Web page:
Billy is a painter through and through, and his practice extends to drawing, printmaking, and collage. Shifts of scale and materiality, ply and amp up the range of color and composition and prompt some of his painterly forms into a type of legibility that can be seen as distinctly figural or architectural. There is tension between forms/motifs we can “name” and those that elude naming. This fundamental instability gives life to several activities in Billy’s paintings. Is it a landscape? An interior? A couple of figures? The indeterminacy of motifs opens a yawning gap where associations arise and are immediate suspect, where narrativity is always fragmented, and where nothing is a sure thing. Given this, viewers might easily “over-determine” content. Something is pronounced here—a kind of swampy aesthetic espionage emerges!
To say that Billy’s paintings are “informed” verges an understatement. Quotation devices crowd the frames of reference of these paintings. One dominant aesthetic is situated in post-War German painting. It hosts references to early Baselitz and Polke circa 1960’s and 70’s, and Kippenberger and Oehlen circa 1980’s and ‘90s. Belgian painters figure here as well—Rene Daniels and Luc Tuymans. Philip Guston moves in and out of these spaces, too. One senses this could go and on, the activity of “locating” the work.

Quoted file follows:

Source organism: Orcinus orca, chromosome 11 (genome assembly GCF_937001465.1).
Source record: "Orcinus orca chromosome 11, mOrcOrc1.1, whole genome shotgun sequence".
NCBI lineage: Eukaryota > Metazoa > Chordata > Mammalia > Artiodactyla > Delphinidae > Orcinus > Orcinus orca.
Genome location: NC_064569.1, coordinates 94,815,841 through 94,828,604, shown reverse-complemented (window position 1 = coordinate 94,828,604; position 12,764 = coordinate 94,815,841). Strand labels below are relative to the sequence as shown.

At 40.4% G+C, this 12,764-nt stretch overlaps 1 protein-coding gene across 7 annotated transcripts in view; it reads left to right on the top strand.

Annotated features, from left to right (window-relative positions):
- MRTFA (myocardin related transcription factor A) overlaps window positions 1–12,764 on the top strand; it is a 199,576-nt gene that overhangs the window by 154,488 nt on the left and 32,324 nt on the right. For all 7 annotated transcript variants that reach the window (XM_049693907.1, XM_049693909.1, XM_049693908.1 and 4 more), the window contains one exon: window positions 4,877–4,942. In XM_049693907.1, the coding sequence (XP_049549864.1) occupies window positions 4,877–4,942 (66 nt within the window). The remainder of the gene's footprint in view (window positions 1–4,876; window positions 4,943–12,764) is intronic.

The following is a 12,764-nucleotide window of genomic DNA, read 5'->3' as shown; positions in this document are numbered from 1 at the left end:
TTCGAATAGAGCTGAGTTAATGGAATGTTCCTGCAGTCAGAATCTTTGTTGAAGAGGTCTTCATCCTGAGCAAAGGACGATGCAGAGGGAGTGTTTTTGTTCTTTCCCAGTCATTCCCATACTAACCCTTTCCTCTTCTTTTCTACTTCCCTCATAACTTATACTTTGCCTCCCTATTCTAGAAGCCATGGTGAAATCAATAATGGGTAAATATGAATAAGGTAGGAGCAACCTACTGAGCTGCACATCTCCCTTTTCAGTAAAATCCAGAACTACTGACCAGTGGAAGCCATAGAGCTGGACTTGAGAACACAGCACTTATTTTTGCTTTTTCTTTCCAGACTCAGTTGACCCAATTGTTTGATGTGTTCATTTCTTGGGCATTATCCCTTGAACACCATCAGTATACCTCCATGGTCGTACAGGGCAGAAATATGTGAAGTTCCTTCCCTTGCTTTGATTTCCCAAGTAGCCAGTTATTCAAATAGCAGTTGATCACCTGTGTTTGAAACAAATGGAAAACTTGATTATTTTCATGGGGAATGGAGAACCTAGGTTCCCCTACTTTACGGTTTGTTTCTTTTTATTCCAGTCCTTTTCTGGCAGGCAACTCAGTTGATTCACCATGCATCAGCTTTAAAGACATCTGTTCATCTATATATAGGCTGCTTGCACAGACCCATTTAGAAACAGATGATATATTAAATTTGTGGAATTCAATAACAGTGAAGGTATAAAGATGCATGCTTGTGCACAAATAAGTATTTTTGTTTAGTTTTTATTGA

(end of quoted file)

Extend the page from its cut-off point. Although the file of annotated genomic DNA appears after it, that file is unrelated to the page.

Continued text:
Unpacking the history of post-War painting has barely begun. These paintings insist on the legitimacy of retrospective energy. We find ourselves on the cusp of a digital revolution whose impact is still brand-new. How that might figure into the meditations occasioned by Billy’s paintings is part of the “future perfect” the work configures. As Robert Smithson once remarked, ‘it’s the future going backward.”